[dropcap]G[/dropcap]etting to know a city is not easy. There is so much personality, and history, that it takes several treks up and down its hills and side streets to learn what it’s all about. In a previous piece I wrote for The Peak, I romanticized my travels. I put so much focus on the idea that a trip is about who you’re with, that city almost doesn’t matter. Re-exploring Vancouver has changed my opinion that I need other people around me in order to experience another culture.
I grew up in Lagos, Nigeria. The best word to describe my city is loud. There is relentless noise coming from the streets — people, traffic, music. I cannot imagine a place more beautiful than the dusty, messy, playful, bustling, sinful, and loving city.
When I was very young, every summer my father made a point of taking the whole family to a different country for a short period to expose us to different cultures. Over time, I developed a habit of associating a word to every new location I visited. It was a fun game I would play throughout my visit. Up until recently, I thought it was a fun way to get to know a city.
I spent hours thinking about which word I would blindly attach to Vancouver: cold. That was the best I could do.
Before my arrival, I imagined seeing the city and taking in the experience of being there. . . unfortunately, I never really got to do that.
Something felt completely wrong about that. The words I attached to other cities had both negative and positive connotations. That wasn’t the problem. “Cold” was something different. “Cold” meant unfriendly people and cold weather. That particular judgement of an entire city felt incomplete and unfair. I was staring out of my window into this damp city trying to think of a new word I could attach to it. I realized that despite living Vancouver for about three years now, we are still very much strangers.
Living in a new city should always be exciting and intriguing. Before my arrival, I imagined seeing the city and taking in the experience of being there. Unfortunately, I never really got to do that. School started immediately and time passed quickly. Now, I find myself in a city I don’t really have any genuine feelings for. Vancouver, as just a physical space, does not seem right to me. “Cold” didn’t seem right. So after three years, I decided to re-explore this city.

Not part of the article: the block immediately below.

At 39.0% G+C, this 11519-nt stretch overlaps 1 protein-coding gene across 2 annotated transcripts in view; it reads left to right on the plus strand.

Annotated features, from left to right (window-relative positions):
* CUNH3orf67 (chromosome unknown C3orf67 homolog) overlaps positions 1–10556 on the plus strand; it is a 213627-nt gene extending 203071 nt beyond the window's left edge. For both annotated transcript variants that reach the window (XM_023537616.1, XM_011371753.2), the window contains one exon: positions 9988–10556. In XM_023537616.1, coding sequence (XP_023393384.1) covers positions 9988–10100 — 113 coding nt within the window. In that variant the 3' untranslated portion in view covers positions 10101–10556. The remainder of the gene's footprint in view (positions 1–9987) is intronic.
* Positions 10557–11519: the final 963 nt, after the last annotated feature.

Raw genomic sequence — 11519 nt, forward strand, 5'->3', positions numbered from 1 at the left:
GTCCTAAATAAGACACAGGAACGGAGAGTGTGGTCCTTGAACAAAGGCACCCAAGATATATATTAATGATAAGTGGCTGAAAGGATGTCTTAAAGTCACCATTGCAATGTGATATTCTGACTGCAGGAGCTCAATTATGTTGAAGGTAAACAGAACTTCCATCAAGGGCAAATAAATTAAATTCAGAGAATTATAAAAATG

I decided I would reclaim the time I missed out on and spend three days getting acquainted with Vancouver as though I am meeting her for the first time. My mission was to find a more accurate word to describe the essence of Vancouver. In my search, I found three words that better describe this city: historical, diverse, and natural.
While passing through Chinatown and Strathcona with SFU’s International Club, I became aware of a history that I was previously ignorant too. Vancouver is a mosaic of people whose ancestors came from different countries. And now, each of these countries have a history in Vancouver. These different people contribute to Vancouver as we know it today by virtue of their history.
During my three-day experiment, I spent a lot of time in coffee shops. Coffee shops give you the opportunity to have long conversations with people and observe them. People in Vancouver seemed cold because they are more reserved than what I was used to. Coming from a “loud” culture, a “reserved” one was always destined to feel cold in the beginning. Once you get past that wall, however, you find interesting people who make this often impersonal city feel like home.
While history and diversity are great ways to describe Vancouver, nature is probably the word I associate the most with this city. It’s so rare for such and urban city to be so beautifully contrasted with big trees, sprawling mountains, and dancing water.
My “Re-exploring Vancouver” challenge changed my perspective on not only this great city, but what traveling can do for on a personal level. You cannot depend other people to make you happy or interested in a city. You have to go out and search for the excitement. Vancouver and I are still getting acquainted, but I believe this city will make a lasting impact on me.